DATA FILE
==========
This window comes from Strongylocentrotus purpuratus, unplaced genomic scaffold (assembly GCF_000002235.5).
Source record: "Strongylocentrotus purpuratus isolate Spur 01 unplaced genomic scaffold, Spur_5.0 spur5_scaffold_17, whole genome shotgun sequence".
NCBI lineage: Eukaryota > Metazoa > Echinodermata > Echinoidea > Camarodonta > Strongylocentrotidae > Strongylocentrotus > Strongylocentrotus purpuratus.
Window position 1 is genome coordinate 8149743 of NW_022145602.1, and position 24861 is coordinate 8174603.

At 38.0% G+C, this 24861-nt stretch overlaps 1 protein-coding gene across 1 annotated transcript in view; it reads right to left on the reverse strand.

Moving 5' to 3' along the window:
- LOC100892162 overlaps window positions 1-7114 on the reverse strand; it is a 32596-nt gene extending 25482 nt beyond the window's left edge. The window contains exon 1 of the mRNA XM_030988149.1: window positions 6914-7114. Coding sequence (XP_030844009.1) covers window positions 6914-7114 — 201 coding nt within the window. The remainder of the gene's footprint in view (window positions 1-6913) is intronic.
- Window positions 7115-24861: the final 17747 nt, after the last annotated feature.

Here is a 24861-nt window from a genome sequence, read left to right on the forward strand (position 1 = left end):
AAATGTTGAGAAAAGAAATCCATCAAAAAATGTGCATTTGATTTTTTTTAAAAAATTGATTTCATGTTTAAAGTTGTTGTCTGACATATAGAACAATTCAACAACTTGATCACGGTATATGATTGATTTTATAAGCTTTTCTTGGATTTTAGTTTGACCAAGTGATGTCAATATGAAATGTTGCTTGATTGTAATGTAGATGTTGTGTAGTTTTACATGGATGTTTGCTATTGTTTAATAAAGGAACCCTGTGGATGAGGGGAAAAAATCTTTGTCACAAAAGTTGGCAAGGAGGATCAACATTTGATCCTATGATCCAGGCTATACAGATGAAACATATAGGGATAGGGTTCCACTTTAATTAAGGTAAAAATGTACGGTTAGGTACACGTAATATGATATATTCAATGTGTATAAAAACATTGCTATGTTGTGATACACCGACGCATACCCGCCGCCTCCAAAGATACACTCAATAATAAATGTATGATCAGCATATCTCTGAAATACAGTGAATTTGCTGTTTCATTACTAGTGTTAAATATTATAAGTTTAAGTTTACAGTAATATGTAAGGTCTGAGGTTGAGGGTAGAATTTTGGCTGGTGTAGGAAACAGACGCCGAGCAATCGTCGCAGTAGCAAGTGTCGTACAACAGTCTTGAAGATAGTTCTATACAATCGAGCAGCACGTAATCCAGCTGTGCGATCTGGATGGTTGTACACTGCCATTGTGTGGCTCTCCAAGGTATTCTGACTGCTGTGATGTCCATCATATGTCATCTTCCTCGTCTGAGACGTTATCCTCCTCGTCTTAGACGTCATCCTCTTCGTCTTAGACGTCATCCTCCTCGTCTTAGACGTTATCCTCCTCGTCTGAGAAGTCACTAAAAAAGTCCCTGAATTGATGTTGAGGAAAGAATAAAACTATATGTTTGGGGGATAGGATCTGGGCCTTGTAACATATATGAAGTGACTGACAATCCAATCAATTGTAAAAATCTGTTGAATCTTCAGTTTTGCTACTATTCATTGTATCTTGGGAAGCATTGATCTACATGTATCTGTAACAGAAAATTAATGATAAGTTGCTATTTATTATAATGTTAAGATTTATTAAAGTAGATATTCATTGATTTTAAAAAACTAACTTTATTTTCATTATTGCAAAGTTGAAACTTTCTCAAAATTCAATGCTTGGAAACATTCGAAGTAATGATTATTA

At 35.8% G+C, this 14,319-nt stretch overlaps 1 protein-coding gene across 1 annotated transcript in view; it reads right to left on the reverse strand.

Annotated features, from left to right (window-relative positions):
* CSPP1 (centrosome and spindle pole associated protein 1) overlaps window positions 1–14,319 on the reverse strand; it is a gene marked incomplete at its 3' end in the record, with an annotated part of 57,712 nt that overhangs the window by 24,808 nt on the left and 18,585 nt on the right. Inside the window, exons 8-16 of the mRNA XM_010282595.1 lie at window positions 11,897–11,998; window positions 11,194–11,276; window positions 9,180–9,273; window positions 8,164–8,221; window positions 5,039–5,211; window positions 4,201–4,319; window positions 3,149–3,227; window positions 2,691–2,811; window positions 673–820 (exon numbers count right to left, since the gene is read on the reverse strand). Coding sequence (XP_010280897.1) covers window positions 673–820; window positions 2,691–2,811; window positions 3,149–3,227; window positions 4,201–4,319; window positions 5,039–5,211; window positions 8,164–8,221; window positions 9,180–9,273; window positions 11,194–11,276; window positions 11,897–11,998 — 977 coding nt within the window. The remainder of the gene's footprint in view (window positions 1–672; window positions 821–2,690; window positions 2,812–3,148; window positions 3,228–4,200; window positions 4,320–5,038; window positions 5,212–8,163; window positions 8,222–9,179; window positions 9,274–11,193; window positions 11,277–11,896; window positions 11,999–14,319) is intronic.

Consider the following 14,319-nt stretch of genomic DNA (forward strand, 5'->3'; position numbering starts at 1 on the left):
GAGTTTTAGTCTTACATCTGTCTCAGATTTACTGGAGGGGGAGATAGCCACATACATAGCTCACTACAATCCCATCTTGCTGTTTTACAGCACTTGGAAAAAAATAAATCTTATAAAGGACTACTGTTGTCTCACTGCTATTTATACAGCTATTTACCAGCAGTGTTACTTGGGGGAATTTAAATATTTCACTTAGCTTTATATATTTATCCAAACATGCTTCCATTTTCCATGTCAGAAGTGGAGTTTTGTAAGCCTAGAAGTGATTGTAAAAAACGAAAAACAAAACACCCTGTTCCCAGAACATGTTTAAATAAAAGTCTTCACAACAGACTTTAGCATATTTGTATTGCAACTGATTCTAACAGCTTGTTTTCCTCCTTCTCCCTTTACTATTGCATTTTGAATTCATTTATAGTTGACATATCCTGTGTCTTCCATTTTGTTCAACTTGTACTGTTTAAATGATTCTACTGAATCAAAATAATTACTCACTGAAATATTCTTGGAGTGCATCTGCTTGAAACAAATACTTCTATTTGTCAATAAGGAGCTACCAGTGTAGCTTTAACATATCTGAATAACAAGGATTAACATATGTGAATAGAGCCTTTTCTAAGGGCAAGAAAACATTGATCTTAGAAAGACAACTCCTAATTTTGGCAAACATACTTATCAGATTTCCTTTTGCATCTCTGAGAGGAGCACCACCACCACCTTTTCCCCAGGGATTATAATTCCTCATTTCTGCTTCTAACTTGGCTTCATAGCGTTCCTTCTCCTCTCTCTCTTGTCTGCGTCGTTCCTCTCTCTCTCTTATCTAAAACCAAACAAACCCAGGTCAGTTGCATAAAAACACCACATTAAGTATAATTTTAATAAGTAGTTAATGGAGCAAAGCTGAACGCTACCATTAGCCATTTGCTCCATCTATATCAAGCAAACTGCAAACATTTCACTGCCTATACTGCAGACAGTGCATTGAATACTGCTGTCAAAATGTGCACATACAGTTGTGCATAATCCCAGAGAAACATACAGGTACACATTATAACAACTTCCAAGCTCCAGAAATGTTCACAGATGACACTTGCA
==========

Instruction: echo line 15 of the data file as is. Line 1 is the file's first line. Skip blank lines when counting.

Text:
GAGTTTTAGTCTTACATCTGTCTCAGATTTACTGGAGGGGGAGATAGCCACATACATAGCTCACTACAATCCCATCTTGCTGTTTTACAGCACTTGGAAAAAAATAAATCTTATAAAGGACTACTGTTGTCTCACTGCTATTTATACAGCTATTTACCAGCAGTGTTACTTGGGGGAATTTAAATATTTCACTTAGCTTTATATATTTATCCAAACATGCTTCCATTTTCCATGTCAGAAGTGGAGTTTTGTAAGCCTAGAAGTGATTGTAAAAAACGAAAAACAAAACACCCTGTTCCCAGAACATGTTTAAATAAAAGTCTTCACAACAGACTTTAGCATATTTGTATTGCAACTGATTCTAACAGCTTGTTTTCCTCCTTCTCCCTTTACTATTGCATTTTGAATTCATTTATAGTTGACATATCCTGTGTCTTCCATTTTGTTCAACTTGTACTGTTTAAATGATTCTACTGAATCAAAATAATTACTCACTGAAATATTCTTGGAGTGCATCTGCTTGAAACAAATACTTCTATTTGTCAATAAGGAGCTACCAGTGTAGCTTTAACATATCTGAATAACAAGGATTAACATATGTGAATAGAGCCTTTTCTAAGGGCAAGAAAACATTGATCTTAGAAAGACAACTCCTAATTTTGGCAAACATACTTATCAGATTTCCTTTTGCATCTCTGAGAGGAGCACCACCACCACCTTTTCCCCAGGGATTATAATTCCTCATTTCTGCTTCTAACTTGGCTTCATAGCGTTCCTTCTCCTCTCTCTCTTGTCTGCGTCGTTCCTCTCTCTCTCTTATCTAAAACCAAACAAACCCAGGTCAGTTGCATAAAAACACCACATTAAGTATAATTTTAATAAGTAGTTAATGGAGCAAAGCTGAACGCTACCATTAGCCATTTGCTCCATCTATATCAAGCAAACTGCAAACATTTCACTGCCTATACTGCAGACAGTGCATTGAATACTGCTGTCAAAATGTGCACATACAGTTGTGCATAATCCCAGAGAAACATACAGGTACACATTATAACAACTTCCAAGCTCCAGAAATGTTCACAGATGACACTTGCA